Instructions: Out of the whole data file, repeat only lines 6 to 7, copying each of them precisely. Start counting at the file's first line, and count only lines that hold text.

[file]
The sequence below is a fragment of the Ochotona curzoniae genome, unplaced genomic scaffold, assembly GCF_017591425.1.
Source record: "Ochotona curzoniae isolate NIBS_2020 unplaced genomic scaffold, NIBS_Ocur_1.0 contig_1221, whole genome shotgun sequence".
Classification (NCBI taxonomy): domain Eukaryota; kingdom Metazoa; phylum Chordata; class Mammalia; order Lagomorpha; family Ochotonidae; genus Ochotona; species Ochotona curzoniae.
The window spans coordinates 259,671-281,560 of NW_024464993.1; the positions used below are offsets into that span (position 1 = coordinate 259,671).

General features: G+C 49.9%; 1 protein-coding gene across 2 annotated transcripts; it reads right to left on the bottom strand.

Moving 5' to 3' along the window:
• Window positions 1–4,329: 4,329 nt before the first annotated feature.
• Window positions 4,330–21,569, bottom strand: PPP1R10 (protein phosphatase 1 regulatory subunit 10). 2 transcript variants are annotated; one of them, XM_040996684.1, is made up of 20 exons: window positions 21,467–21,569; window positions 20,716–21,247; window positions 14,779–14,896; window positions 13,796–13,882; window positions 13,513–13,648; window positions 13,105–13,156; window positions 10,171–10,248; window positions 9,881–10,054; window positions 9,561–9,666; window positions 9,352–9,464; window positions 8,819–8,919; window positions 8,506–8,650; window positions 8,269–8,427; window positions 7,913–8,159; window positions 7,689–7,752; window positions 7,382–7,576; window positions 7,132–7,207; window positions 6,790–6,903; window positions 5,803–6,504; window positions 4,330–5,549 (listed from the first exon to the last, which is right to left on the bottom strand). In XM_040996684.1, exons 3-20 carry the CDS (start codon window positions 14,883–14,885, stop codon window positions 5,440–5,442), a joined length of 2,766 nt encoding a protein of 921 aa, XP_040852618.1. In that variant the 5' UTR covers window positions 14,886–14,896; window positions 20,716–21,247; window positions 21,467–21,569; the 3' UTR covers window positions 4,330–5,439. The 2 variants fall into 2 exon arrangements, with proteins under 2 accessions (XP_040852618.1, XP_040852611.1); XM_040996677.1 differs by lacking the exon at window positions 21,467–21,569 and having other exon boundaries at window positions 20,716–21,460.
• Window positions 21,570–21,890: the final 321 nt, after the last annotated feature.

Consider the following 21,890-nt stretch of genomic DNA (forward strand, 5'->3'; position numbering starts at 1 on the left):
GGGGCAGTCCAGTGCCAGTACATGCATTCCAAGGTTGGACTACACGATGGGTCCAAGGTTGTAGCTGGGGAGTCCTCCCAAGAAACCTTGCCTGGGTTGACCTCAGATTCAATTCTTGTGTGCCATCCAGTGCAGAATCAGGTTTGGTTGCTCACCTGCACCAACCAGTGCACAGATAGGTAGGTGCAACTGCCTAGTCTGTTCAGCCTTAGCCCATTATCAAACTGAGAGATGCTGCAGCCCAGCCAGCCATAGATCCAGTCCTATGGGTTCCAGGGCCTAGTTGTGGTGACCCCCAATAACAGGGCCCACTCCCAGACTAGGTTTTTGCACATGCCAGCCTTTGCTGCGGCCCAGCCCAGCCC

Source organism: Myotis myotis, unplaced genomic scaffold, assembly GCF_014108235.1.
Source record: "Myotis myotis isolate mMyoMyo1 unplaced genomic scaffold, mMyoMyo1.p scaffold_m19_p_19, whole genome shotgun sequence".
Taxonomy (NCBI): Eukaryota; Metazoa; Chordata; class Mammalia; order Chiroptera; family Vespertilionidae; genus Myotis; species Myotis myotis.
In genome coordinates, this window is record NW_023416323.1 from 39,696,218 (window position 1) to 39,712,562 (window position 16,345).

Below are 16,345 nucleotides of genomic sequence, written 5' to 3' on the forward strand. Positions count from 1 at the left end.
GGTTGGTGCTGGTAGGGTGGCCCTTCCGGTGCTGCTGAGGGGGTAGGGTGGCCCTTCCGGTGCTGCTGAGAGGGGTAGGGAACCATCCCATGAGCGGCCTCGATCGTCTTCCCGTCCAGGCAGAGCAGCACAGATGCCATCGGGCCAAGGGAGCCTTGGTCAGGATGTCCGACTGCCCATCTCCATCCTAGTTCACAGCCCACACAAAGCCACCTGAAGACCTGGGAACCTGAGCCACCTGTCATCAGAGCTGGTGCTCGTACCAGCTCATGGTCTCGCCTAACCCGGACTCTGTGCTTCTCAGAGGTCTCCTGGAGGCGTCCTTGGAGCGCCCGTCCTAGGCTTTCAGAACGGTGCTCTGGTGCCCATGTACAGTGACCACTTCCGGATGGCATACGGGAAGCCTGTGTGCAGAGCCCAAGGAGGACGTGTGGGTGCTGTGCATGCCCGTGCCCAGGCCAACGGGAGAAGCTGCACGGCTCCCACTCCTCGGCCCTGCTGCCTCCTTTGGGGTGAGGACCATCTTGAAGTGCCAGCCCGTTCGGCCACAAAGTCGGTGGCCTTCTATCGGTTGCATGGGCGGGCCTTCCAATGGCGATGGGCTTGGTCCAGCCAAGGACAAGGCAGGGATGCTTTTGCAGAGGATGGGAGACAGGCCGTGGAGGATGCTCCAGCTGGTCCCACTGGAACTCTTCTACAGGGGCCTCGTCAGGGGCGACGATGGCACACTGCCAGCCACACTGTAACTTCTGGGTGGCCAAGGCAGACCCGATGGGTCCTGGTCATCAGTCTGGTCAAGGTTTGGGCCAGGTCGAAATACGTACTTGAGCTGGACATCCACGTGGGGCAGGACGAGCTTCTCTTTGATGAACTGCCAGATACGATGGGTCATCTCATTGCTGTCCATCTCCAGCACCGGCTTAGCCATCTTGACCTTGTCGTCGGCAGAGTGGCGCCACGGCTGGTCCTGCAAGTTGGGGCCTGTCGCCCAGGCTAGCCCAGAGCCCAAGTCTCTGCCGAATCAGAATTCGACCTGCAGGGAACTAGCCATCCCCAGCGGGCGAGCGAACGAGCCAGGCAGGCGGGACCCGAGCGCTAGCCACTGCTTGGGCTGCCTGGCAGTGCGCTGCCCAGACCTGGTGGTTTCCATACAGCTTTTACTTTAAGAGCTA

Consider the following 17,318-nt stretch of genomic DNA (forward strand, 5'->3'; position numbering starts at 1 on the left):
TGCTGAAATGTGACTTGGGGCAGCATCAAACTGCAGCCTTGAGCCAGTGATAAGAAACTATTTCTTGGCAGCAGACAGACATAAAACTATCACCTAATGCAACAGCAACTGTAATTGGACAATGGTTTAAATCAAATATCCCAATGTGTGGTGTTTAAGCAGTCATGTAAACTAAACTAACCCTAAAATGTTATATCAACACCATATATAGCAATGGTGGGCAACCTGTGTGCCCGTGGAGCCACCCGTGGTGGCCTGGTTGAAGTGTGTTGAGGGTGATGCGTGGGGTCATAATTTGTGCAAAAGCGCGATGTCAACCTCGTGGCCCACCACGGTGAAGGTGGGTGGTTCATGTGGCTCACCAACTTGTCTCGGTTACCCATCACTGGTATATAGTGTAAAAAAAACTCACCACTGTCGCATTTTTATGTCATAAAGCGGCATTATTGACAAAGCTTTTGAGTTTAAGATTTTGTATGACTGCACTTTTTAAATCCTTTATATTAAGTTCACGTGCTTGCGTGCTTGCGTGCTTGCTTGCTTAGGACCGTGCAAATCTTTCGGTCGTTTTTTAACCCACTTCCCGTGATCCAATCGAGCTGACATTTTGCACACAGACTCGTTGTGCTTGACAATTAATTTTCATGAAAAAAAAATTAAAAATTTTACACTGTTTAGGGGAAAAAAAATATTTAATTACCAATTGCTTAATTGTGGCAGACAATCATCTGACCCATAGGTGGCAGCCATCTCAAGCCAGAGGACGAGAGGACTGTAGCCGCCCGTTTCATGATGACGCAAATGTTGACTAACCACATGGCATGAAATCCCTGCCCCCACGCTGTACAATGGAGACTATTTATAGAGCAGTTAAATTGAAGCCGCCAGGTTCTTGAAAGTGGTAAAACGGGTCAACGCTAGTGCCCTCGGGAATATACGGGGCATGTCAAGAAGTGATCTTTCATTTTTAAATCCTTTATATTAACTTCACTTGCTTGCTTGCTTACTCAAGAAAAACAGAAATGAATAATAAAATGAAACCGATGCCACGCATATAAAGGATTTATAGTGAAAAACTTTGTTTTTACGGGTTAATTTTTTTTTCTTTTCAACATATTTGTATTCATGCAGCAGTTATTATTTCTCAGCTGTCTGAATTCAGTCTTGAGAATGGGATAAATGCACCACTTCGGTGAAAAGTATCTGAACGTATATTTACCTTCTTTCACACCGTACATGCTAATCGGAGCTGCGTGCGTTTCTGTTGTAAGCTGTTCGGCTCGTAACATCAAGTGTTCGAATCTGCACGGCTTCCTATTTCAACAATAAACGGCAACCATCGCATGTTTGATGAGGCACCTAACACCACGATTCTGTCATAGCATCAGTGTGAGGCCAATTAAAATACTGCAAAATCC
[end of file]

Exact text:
Moving 5' to 3' along the window:
• Window positions 1–4,329: 4,329 nt before the first annotated feature.